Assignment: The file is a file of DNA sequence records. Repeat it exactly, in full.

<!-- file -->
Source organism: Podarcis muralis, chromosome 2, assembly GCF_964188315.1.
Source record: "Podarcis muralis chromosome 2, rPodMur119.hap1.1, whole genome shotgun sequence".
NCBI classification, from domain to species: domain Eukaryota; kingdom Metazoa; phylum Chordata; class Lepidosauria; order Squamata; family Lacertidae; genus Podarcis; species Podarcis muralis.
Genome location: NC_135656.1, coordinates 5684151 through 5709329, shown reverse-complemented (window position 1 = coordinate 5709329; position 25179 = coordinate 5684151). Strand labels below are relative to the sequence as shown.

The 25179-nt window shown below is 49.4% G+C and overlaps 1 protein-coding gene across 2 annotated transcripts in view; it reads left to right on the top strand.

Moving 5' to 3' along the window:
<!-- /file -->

Source organism: Podarcis muralis, chromosome 2, assembly GCF_964188315.1.
Source record: "Podarcis muralis chromosome 2, rPodMur119.hap1.1, whole genome shotgun sequence".
NCBI classification, from domain to species: domain Eukaryota; kingdom Metazoa; phylum Chordata; class Lepidosauria; order Squamata; family Lacertidae; genus Podarcis; species Podarcis muralis.
Genome location: NC_135656.1, coordinates 5684151 through 5709329, shown reverse-complemented (window position 1 = coordinate 5709329; position 25179 = coordinate 5684151). Strand labels below are relative to the sequence as shown.

The 25179-nt window shown below is 49.4% G+C and overlaps 1 protein-coding gene across 2 annotated transcripts in view; it reads left to right on the top strand.

Moving 5' to 3' along the window: